Publications of CTs recruiting children and their mothers as dyad may list maternal age among the eligibility criteria and the effective reasons for exclusion [31]. In other CT publications, however, maternal eligibility requirements were uncommon, perhaps because research focused on children independently from their mothers. Several CT publications included maternal data among the baseline data. These data contained maternal age (mean and standard deviation), years of education, or literacy levels [31, 40, 49, 60, 66,67,68,69]. The reporting of these aspects might aim at acknowledging some confounding factors pertinent for the study results. Two of the included CT publications also discussed possible relations between maternal data and study cooperation or the generalizability of study results [40, 68], which emphasizes the importance of including information on special population groups in CT publications. Hence, standard reporting of maternal age when including small children as CT participants and the additional provision of the maternal age thresholds (i.e. minimum and maximum age) is a straightforward way for researchers to increase transparency on the inclusion of children with minor mothers who are also the primary caregiver.

Transparency on proxy decision-makers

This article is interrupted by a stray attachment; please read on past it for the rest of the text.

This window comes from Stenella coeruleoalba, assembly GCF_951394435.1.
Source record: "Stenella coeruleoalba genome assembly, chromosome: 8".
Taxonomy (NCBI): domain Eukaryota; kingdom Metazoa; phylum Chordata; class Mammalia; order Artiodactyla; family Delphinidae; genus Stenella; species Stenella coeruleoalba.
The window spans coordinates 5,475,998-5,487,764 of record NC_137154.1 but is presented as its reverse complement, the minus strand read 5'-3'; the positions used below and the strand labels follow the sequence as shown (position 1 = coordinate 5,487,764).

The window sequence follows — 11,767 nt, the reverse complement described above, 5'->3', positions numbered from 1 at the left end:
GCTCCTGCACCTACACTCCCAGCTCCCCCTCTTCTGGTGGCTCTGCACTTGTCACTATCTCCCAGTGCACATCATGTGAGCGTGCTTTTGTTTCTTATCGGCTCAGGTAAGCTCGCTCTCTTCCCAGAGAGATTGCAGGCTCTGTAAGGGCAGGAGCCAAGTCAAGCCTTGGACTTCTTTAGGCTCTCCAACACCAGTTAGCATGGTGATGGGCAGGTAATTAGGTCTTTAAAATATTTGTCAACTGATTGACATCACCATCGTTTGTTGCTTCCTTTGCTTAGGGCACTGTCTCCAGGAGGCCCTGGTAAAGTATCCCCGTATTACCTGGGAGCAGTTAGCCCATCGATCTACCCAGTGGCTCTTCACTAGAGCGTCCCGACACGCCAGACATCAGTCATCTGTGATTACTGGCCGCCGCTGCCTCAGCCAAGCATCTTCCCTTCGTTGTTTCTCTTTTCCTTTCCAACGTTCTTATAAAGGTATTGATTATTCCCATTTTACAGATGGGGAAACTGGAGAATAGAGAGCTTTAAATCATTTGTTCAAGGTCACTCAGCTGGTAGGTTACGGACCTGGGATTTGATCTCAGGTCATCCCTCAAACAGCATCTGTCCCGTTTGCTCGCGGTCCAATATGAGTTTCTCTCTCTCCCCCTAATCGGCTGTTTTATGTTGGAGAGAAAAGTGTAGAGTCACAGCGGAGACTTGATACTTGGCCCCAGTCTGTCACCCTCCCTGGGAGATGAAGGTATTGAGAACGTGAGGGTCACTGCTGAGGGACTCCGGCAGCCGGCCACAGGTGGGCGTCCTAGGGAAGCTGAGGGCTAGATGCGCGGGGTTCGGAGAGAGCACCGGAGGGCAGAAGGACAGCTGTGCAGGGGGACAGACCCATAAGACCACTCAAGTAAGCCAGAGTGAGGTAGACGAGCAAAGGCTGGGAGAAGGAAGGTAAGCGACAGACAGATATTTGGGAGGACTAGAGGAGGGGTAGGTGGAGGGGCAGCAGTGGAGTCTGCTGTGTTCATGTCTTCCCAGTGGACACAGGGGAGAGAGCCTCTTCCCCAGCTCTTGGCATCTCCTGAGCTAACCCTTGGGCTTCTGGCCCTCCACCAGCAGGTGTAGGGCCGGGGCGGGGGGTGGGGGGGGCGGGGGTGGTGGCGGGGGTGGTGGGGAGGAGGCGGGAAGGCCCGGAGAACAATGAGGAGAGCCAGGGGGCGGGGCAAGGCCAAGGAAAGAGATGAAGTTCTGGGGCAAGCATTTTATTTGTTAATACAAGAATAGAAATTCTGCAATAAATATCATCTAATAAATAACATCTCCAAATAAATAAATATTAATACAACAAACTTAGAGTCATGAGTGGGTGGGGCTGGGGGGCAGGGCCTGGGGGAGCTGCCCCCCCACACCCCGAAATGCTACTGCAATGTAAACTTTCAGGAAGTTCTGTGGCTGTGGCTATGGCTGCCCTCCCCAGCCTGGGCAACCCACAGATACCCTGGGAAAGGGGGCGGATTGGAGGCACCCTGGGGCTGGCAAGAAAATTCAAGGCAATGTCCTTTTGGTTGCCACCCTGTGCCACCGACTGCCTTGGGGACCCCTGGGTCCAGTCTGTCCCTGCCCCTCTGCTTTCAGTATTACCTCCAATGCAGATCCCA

In half of all CT publications, only a blanket statement was provided in the Methods section that IC was granted by four main proxy decision-maker types: “parents”, “parents or guardians”, “guardians”, or “caregivers”. The other half of the CT publications additionally specified subtypes of proxy decision-makers (e.g., mother, legal guardian, and primary caregiver) and their number (at least one, each, and one). In 11% of the CT publications (n = 5/44), CT registrations (n = 5/21, 23.8%) and corresponding protocols (n = 2/6, 33.3%) providing more transparency about the possible involvement of children with underage parents and the requirements for proxy decision-makers were referenced. Therein, consent was required from parents or guardians who were adults (or of legal age) or able (or capable) to understand study procedures and give consent [32, 33, 43, 63, 69]. However, since the corresponding CT publications contained only blanket statements that the consent was given by “parents or guardians”, the final procedure remained unclear.